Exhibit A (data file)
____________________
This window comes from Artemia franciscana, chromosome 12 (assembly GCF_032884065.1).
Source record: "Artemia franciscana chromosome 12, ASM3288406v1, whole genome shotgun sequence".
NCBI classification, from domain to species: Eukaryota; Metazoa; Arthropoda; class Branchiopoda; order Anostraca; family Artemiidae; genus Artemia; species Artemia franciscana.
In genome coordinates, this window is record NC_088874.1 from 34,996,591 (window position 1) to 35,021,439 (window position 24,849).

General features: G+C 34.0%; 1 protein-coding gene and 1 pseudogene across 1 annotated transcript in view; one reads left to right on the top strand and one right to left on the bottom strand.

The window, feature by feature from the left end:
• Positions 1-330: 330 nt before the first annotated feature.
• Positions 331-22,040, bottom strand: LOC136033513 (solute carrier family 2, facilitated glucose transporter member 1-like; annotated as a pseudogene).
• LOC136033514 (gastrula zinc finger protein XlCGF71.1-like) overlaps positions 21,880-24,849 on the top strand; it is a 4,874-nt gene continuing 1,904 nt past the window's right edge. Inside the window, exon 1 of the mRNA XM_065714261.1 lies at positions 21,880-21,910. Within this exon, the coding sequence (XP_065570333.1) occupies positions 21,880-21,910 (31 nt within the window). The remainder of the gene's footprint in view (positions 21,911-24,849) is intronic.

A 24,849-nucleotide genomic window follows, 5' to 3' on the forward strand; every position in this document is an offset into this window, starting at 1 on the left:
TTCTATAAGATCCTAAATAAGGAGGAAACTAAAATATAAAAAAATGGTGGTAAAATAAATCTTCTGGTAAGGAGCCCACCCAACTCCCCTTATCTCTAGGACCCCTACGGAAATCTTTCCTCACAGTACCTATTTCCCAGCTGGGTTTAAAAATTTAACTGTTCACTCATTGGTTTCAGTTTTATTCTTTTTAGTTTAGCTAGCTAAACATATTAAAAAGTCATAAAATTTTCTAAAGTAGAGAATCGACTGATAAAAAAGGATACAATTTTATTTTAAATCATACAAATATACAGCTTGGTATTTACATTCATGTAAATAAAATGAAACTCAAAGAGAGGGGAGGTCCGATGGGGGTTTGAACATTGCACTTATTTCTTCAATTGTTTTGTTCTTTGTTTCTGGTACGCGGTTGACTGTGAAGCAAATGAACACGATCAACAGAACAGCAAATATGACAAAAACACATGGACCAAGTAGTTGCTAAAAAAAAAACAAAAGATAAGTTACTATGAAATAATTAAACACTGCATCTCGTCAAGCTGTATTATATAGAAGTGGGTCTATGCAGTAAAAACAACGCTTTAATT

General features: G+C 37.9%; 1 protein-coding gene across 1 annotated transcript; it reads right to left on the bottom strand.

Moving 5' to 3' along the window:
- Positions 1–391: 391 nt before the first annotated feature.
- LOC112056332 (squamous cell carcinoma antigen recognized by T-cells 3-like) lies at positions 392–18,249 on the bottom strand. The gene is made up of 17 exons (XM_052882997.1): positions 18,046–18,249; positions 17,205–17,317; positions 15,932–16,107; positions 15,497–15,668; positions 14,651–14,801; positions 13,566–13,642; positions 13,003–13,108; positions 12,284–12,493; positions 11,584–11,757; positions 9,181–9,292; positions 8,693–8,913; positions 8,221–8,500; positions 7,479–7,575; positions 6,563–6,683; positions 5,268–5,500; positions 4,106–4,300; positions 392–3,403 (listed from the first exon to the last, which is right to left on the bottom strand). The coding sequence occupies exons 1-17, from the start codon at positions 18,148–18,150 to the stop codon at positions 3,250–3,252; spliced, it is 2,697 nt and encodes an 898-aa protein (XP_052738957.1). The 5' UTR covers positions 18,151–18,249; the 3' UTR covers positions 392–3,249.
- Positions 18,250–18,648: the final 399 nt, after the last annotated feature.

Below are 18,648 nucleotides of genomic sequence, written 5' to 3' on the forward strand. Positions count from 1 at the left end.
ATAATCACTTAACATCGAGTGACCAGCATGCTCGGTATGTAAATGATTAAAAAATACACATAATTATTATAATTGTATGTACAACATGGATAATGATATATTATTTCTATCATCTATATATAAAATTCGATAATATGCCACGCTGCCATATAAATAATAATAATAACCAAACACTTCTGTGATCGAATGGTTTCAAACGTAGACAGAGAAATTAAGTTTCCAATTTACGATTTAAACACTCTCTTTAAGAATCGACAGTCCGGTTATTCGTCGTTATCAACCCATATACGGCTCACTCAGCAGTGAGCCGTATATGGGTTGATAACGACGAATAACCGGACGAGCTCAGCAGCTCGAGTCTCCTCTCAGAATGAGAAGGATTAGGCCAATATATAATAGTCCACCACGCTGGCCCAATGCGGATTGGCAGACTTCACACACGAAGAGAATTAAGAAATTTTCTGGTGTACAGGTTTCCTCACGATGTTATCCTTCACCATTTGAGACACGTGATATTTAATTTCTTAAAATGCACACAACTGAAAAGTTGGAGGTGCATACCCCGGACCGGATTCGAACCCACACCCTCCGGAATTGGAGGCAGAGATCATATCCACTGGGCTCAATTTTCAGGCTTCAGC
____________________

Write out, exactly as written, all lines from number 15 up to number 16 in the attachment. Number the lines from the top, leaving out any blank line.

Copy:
- LOC112056332 (squamous cell carcinoma antigen recognized by T-cells 3-like) lies at positions 392–18,249 on the bottom strand. The gene is made up of 17 exons (XM_052882997.1): positions 18,046–18,249; positions 17,205–17,317; positions 15,932–16,107; positions 15,497–15,668; positions 14,651–14,801; positions 13,566–13,642; positions 13,003–13,108; positions 12,284–12,493; positions 11,584–11,757; positions 9,181–9,292; positions 8,693–8,913; positions 8,221–8,500; positions 7,479–7,575; positions 6,563–6,683; positions 5,268–5,500; positions 4,106–4,300; positions 392–3,403 (listed from the first exon to the last, which is right to left on the bottom strand). The coding sequence occupies exons 1-17, from the start codon at positions 18,148–18,150 to the stop codon at positions 3,250–3,252; spliced, it is 2,697 nt and encodes an 898-aa protein (XP_052738957.1). The 5' UTR covers positions 18,151–18,249; the 3' UTR covers positions 392–3,249.
- Positions 18,250–18,648: the final 399 nt, after the last annotated feature.